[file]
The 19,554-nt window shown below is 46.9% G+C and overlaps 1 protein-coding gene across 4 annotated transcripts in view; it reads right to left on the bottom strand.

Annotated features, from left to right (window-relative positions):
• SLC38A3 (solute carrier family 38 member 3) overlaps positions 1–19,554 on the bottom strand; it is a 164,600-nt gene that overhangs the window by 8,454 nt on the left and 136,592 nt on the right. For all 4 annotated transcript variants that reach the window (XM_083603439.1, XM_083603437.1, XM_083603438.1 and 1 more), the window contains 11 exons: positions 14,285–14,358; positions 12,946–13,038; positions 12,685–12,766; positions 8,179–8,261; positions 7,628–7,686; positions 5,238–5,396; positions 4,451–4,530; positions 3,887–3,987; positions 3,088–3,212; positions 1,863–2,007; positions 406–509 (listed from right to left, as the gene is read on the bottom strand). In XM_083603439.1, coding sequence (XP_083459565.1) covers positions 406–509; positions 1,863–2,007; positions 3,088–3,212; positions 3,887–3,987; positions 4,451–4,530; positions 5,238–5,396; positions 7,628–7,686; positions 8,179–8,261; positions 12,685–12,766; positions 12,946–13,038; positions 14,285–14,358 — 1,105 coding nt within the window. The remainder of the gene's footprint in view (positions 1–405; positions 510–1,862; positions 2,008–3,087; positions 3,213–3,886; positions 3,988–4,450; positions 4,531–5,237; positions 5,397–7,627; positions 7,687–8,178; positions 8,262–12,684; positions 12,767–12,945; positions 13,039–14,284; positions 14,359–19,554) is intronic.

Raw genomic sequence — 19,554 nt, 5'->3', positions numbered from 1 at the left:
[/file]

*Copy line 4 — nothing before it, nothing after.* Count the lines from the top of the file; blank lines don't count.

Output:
Raw genomic sequence — 19,554 nt, 5'->3', positions numbered from 1 at the left: